1. Soil Beneath the Sod
When it comes to sod installation, a common mistake homeowners make is choosing the wrong type of soil for sod or installing sod in poor soil conditions.
Sod deep rooting will only take place when the soil is carefully prepared and contains the necessary nutrients for sod healthy growth and for the specific sod grass species.
Soil conditions are closely related to water retention, which hinders the ability of the sod to grow roots.
There are two types of soil:
- Clay soil and
- Sandy soil
Clay soil is extremely dense and retains water, therefore becomes water-logged and encourages healthy sod root growth.
Sandy soil contrarily allows water to drain faster and can quickly dry out sod and its roots. You can improve the condition of sandy soil by applying high-quality fertilizer or by adding organic matter.
Adding this, it’s also important to add topsoil if your existing topsoil is less than 2 inches deep and the soil below is mostly clay or sand.
However, if you already have rich topsoil that has low clay and sand content, you may not have to add topsoil before installing sod.
There are several types of topsoil you can use to grow strong roots for a beautiful sod lawn but I prefer to use topsoil that’s brown to black in color, even when dry.
This color indicates high amounts of organic matter in the soil so the soil will be rich in nutrients and microbes that collectively fuel sod grass growth.
Apart from topsoil, there are a few other types of soil you can use to build strong grassroots including:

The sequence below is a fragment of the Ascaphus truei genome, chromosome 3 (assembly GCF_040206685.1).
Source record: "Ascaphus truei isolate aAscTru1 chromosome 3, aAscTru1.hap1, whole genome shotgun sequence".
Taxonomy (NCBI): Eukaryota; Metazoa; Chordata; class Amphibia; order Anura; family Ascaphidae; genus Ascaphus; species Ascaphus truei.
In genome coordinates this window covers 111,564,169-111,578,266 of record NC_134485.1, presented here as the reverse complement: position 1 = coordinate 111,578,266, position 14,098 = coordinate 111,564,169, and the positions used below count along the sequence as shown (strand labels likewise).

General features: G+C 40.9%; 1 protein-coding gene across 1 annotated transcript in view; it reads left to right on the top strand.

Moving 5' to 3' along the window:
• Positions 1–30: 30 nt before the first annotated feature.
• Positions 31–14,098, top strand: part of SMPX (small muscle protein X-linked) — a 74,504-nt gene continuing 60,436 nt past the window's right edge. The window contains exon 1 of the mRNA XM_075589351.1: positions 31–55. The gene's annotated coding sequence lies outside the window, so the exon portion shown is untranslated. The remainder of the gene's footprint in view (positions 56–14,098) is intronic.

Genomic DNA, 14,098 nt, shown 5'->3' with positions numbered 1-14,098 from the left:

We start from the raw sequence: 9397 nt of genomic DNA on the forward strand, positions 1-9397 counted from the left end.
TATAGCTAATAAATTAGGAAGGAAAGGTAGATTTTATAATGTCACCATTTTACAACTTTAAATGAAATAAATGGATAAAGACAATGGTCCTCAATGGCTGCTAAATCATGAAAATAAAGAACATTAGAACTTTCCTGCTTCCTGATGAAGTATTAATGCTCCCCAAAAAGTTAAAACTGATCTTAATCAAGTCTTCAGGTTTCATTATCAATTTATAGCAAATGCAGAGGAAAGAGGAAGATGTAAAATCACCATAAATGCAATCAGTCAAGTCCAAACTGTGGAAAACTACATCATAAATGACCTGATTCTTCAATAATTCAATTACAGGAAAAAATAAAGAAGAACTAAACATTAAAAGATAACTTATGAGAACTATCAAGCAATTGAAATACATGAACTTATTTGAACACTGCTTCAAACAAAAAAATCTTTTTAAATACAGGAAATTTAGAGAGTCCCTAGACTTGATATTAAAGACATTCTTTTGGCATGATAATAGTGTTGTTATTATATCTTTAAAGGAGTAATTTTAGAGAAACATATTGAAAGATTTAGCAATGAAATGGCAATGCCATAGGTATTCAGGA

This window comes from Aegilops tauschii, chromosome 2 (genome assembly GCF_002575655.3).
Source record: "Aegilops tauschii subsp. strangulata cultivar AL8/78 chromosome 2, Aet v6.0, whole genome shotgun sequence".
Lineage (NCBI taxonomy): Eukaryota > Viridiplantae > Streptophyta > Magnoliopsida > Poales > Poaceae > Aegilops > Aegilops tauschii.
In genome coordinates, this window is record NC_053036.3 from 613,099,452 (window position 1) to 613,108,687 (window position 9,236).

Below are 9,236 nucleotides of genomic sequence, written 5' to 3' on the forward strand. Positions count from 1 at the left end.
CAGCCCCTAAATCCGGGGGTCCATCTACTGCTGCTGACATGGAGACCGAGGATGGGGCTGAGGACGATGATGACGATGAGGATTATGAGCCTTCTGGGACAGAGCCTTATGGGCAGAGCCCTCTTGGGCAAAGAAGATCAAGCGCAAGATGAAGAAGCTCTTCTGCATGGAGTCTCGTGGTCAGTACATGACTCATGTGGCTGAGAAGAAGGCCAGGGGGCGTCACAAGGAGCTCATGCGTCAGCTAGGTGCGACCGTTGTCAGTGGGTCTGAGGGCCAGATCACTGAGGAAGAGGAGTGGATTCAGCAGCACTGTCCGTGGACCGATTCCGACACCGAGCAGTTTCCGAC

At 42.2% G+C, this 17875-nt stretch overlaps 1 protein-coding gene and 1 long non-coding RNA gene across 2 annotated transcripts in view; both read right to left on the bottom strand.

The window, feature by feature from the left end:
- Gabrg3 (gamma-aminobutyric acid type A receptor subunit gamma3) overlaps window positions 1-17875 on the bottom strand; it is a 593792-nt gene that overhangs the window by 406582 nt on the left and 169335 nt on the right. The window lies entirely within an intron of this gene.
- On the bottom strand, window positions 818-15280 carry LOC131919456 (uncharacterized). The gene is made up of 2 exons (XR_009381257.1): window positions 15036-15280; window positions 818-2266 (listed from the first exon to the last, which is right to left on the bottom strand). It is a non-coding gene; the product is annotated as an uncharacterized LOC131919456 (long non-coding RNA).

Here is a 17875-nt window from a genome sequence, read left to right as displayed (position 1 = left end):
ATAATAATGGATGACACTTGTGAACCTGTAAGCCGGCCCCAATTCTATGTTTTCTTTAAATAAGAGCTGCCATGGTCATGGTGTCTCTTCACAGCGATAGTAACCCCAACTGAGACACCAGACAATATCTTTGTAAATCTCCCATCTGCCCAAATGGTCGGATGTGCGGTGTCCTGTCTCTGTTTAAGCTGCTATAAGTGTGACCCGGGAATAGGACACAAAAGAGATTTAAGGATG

- Triple mix,
- Pure black loam,
- Black garden mix, or
2. Consistent Watering
Sod should be installed on the same day it arrives on your property or else you risk the roots drying out.
If you install sod in the summer, the watering schedule should include watering throughout the day to prevent shrinking and drying.
Watering sod is a gradual process, where you start out by watering a couple of times a day for the first week and tone it down a notch to once a week in the second week, and four times a week the third week.
3. Treating Your New Sod Right
It may be tempting to throw a BBQ party on a new sod lawn, but it’s best to stay off the lawn to prevent crushing or disturbing the sod roots.
Further, avoid mowing until the grass blades show signs of growth and you’re sure that the roots are firmly established in the ground and aren’t fragile roots.
4. Use a Lawn Roller Immediately
Using a lawn roller on new sod allows its roots to come into better contact with the soil and gets rid of air pockets.
A roller also gives new sod immediate access to moisture and allows the roots to knit together quickly.
Shallow Roots vs. Deeper Roots
Sod grows roots in two stages:
- The first stage is shallow roots
- The second stage is deep roots.
It’s easy for homeowners to think the growing process is over once the sod has developed shallow roots.
Shallow roots will only turn into deeper roots after proper watering and taking care of sod in its initial stages.
After the sod has established deeper roots and healthy root growth, you can mow the lawn for the first time when the sod grass is completely dry. Here’s a quick test to check if sod has established strong roots.
Sod takes approximately 2 weeks to form shallow roots, and 6 weeks for deep root growth. Be patient until then and apply the right watering techniques to prevent root rot and the sod roots from drying out.
Hi, Alex Kuritz here. Growing up I remember that my family had one of the best lawns in the neighborhood. Richly green and lush. I did a lot as I grew up in terms of caring and tending for not only my family’s lawn but also my neighbors. I can say I have years of experience, and I am here to share it with you.